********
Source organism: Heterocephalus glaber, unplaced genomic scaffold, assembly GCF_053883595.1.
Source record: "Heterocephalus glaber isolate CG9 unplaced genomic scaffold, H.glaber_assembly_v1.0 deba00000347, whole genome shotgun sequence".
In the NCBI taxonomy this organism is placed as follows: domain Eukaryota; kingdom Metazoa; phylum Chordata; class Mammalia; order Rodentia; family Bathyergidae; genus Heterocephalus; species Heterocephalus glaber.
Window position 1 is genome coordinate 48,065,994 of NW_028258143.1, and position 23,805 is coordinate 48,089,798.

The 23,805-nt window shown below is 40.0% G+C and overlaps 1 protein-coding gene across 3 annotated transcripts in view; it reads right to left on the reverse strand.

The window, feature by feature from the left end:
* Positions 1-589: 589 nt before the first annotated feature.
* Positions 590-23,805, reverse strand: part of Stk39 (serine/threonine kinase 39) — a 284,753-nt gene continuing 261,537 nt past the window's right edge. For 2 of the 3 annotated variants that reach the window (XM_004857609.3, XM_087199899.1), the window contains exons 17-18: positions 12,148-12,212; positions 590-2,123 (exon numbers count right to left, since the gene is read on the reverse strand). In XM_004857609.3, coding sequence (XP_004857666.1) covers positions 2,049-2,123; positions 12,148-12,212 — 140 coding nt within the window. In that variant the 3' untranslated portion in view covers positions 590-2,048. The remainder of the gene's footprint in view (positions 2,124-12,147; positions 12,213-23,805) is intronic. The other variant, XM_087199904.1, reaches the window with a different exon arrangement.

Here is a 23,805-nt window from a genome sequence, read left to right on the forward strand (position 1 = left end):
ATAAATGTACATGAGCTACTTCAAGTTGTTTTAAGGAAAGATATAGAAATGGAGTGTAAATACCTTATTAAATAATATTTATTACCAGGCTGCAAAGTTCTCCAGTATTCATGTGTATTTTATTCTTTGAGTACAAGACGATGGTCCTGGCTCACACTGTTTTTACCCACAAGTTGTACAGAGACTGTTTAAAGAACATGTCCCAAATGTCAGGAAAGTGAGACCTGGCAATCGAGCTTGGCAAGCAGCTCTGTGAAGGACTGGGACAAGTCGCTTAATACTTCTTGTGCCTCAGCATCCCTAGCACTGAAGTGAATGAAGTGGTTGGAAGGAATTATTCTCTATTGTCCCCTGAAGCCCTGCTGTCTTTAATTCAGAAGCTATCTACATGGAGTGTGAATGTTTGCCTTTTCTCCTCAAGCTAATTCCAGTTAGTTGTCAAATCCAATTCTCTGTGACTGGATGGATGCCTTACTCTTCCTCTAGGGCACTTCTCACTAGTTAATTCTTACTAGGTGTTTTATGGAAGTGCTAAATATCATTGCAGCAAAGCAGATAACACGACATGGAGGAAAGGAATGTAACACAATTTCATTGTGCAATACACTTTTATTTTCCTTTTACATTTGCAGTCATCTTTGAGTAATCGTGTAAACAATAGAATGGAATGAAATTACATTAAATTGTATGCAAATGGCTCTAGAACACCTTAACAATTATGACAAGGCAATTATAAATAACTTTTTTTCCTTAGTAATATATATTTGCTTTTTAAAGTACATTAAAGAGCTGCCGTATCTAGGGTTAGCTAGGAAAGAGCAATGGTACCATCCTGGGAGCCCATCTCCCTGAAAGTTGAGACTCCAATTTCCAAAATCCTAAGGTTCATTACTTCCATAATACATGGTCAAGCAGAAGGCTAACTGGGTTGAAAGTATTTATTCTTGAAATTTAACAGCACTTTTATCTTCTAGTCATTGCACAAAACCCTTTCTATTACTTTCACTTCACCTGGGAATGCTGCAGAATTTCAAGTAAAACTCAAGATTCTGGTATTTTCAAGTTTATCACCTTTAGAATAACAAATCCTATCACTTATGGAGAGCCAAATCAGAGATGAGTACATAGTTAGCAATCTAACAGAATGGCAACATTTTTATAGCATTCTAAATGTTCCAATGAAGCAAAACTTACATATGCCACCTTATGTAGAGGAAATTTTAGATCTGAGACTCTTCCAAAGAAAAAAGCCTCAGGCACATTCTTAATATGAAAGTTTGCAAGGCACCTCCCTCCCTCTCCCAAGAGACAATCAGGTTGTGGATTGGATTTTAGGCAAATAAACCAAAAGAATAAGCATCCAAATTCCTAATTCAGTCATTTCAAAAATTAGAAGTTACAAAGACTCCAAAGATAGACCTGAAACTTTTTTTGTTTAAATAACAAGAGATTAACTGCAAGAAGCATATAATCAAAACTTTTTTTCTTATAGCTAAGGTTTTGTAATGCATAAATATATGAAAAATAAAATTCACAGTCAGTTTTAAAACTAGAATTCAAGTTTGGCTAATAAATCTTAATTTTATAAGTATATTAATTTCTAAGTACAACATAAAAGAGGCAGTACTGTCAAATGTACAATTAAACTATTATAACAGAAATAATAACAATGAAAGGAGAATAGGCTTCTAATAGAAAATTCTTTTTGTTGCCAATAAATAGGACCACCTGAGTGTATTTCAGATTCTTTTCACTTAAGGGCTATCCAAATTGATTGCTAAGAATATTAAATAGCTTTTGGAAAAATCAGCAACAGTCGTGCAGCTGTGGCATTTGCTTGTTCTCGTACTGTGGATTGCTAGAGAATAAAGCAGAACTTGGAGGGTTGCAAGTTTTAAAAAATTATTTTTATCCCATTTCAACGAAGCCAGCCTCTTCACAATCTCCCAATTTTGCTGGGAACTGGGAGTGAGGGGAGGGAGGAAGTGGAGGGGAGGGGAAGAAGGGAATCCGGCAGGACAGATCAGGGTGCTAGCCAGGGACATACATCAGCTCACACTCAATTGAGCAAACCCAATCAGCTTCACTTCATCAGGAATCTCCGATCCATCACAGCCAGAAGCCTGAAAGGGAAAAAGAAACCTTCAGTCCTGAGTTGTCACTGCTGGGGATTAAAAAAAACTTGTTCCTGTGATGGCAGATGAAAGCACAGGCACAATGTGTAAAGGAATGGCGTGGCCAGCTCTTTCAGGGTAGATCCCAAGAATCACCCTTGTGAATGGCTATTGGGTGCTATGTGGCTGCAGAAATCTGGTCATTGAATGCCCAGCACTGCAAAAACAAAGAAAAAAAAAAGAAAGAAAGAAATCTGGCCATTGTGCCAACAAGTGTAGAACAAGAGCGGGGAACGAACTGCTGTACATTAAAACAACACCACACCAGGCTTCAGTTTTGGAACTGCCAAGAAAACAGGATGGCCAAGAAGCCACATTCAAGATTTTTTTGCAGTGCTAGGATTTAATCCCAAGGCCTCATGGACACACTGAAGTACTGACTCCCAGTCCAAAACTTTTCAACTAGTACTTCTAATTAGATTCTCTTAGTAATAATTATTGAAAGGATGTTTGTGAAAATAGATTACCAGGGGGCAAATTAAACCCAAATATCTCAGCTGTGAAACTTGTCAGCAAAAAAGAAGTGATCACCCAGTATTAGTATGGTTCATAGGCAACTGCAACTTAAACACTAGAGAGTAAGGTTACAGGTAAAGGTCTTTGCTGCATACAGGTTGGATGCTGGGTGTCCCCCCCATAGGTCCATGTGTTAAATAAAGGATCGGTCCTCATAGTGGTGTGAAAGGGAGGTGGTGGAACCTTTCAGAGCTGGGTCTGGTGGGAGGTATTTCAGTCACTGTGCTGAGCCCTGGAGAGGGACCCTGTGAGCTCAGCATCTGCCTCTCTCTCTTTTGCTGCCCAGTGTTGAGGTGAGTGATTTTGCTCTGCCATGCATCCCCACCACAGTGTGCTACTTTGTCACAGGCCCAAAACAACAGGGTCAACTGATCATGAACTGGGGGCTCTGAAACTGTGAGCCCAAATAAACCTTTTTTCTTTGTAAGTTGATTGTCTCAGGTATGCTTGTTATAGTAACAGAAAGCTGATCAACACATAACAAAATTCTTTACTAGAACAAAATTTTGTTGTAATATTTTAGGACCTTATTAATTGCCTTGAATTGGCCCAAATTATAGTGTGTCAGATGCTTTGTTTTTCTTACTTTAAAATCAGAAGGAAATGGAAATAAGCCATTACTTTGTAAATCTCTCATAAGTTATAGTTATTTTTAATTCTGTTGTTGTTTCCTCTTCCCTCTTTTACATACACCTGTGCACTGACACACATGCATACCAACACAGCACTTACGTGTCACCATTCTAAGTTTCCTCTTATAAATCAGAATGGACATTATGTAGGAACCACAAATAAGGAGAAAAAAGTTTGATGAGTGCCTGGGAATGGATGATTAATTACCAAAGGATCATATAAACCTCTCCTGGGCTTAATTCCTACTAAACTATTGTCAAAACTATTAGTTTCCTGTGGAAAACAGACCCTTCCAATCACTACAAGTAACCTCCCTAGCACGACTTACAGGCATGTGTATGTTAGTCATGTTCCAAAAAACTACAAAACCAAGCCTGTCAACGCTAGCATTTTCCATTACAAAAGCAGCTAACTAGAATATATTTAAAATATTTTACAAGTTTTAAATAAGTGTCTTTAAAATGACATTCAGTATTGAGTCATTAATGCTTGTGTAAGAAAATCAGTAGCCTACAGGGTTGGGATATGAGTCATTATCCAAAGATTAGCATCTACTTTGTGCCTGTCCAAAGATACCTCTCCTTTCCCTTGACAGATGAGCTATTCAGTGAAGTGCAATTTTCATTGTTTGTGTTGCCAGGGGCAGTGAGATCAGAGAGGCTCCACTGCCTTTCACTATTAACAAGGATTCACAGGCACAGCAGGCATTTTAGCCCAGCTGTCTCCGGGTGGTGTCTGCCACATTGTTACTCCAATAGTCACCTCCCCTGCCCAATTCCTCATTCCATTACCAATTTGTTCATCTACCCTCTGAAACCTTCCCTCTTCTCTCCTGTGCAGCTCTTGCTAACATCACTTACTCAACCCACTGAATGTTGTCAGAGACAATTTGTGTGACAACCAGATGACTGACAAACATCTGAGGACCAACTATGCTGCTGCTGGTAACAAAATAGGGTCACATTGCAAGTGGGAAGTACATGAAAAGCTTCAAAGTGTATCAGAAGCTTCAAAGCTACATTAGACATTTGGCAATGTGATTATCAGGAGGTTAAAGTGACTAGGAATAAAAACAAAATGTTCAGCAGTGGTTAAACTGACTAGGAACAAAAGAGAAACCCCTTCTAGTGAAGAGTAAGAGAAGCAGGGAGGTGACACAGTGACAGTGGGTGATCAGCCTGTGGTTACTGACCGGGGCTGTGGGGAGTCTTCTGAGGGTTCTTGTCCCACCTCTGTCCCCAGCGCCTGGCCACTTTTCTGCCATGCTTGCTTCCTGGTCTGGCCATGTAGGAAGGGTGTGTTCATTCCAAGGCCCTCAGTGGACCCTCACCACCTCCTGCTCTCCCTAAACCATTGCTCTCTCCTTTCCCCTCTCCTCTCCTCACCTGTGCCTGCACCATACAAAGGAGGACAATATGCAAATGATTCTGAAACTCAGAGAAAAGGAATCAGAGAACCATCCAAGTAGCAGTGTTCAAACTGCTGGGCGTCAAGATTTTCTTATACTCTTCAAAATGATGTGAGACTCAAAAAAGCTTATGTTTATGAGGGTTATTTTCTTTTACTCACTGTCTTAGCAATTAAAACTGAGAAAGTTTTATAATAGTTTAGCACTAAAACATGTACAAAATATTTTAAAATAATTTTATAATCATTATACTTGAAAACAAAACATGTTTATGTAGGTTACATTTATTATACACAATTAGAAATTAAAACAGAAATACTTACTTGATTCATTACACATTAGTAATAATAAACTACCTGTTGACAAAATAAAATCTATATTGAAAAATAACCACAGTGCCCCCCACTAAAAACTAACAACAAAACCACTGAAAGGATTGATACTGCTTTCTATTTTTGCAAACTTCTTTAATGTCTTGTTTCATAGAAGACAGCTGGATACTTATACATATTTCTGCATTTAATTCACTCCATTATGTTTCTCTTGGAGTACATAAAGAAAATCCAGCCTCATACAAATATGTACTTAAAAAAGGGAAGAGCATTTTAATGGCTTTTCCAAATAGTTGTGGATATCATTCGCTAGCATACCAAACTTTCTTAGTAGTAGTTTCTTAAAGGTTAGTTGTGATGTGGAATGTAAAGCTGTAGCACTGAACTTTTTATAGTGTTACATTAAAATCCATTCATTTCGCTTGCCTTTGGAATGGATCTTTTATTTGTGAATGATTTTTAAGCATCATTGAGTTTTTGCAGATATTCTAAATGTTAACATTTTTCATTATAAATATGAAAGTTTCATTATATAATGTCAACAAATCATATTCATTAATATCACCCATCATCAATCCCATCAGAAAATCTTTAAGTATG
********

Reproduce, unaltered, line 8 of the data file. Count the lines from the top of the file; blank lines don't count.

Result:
* Positions 590-23,805, reverse strand: part of Stk39 (serine/threonine kinase 39) — a 284,753-nt gene continuing 261,537 nt past the window's right edge. For 2 of the 3 annotated variants that reach the window (XM_004857609.3, XM_087199899.1), the window contains exons 17-18: positions 12,148-12,212; positions 590-2,123 (exon numbers count right to left, since the gene is read on the reverse strand). In XM_004857609.3, coding sequence (XP_004857666.1) covers positions 2,049-2,123; positions 12,148-12,212 — 140 coding nt within the window. In that variant the 3' untranslated portion in view covers positions 590-2,048. The remainder of the gene's footprint in view (positions 2,124-12,147; positions 12,213-23,805) is intronic. The other variant, XM_087199904.1, reaches the window with a different exon arrangement.